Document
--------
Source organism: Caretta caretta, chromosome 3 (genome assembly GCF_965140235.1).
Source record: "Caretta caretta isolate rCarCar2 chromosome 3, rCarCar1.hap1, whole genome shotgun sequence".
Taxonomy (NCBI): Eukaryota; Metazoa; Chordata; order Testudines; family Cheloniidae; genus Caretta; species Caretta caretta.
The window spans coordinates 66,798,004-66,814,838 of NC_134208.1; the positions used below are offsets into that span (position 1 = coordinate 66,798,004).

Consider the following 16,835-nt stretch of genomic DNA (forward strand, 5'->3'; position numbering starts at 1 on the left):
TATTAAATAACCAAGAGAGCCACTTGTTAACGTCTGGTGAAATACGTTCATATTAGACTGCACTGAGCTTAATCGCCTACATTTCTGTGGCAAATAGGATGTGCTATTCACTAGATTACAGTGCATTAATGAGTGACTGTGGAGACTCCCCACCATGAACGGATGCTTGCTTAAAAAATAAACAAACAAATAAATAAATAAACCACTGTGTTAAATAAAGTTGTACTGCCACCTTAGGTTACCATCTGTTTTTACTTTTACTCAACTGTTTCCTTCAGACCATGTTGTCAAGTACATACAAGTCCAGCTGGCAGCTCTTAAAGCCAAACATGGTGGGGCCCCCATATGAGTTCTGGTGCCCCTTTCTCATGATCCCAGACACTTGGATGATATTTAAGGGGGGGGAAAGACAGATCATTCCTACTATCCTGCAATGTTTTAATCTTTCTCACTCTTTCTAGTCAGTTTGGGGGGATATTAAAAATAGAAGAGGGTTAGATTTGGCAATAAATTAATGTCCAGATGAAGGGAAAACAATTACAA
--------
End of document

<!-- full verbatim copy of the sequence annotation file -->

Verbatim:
Source organism: Caretta caretta, chromosome 3 (genome assembly GCF_965140235.1).
Source record: "Caretta caretta isolate rCarCar2 chromosome 3, rCarCar1.hap1, whole genome shotgun sequence".
Taxonomy (NCBI): Eukaryota; Metazoa; Chordata; order Testudines; family Cheloniidae; genus Caretta; species Caretta caretta.
The window spans coordinates 66,798,004-66,814,838 of NC_134208.1; the positions used below are offsets into that span (position 1 = coordinate 66,798,004).

Consider the following 16,835-nt stretch of genomic DNA (forward strand, 5'->3'; position numbering starts at 1 on the left):
TATTAAATAACCAAGAGAGCCACTTGTTAACGTCTGGTGAAATACGTTCATATTAGACTGCACTGAGCTTAATCGCCTACATTTCTGTGGCAAATAGGATGTGCTATTCACTAGATTACAGTGCATTAATGAGTGACTGTGGAGACTCCCCACCATGAACGGATGCTTGCTTAAAAAATAAACAAACAAATAAATAAATAAACCACTGTGTTAAATAAAGTTGTACTGCCACCTTAGGTTACCATCTGTTTTTACTTTTACTCAACTGTTTCCTTCAGACCATGTTGTCAAGTACATACAAGTCCAGCTGGCAGCTCTTAAAGCCAAACATGGTGGGGCCCCCATATGAGTTCTGGTGCCCCTTTCTCATGATCCCAGACACTTGGATGATATTTAAGGGGGGGGAAAGACAGATCATTCCTACTATCCTGCAATGTTTTAATCTTTCTCACTCTTTCTAGTCAGTTTGGGGGGATATTAAAAATAGAAGAGGGTTAGATTTGGCAATAAATTAATGTCCAGATGAAGGGAAAACAATTACAA